Most specialists define infertility based on the age of the woman. At Poma Fertility, we define infertility as a failure to have a baby after 12 months of trying if the woman is less than 35 years old and after 6 months of trying if the woman is older than 35.
Because a woman is less likely to become pregnant as she ages, testing and treatment is started earlier when the woman reaches 35. The age of the man is less important in this context because men remain essentially fertile throughout their lives.
For reproductive endocrinologists it is valuable to specifically ask our patients about the number of months they have been trying to get pregnant. This information can be used to establish whether the couple has had enough opportunities to conceive. This question can sometimes be difficult for couples to answer accurately if they have not been closely monitoring all their ovulation cycles. It is important to know how often the woman ovulates and if intercourse is being times to coincide with the fertile period of her cycle.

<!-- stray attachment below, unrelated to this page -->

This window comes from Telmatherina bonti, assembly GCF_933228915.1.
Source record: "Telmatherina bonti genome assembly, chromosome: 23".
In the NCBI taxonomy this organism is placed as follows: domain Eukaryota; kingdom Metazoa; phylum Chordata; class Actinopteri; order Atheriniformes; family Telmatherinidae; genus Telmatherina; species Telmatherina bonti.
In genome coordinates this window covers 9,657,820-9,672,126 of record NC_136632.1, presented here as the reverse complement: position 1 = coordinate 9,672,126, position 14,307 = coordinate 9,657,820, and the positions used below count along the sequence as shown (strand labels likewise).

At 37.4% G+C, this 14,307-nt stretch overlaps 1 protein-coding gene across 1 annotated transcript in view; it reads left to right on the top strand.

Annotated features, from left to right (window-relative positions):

To explain the math, look at the curve for 20%/month, which is the probability for young women.
- Assume that 100 woman begin attempting pregnancy, after 1 month 20 of the 100 women would be pregnant.
- In the second month, 80 women remain and 20% or 16 of them conceive.
- Cumulatively, then 20 in the first month and 16 in the second month then equals 36% after 2 months are pregnant.
- The math then continues so that after 12 months, 93 of 100 women will be pregnant if every month 20% conceive.
The incidence of infertility in the US is about 6-9% after 12 months of attempts. In addition, patients with unexplained infertility who do not undergo treatment have about a 66% probability of pregnancy after six years, equivalent to 1.5%/month fertility.
The probability is less than 1% pregnancy will not be attained after 18-24 months of trying. In these cases, there is usually some significant problem and it is not just a timing issue or simple fix.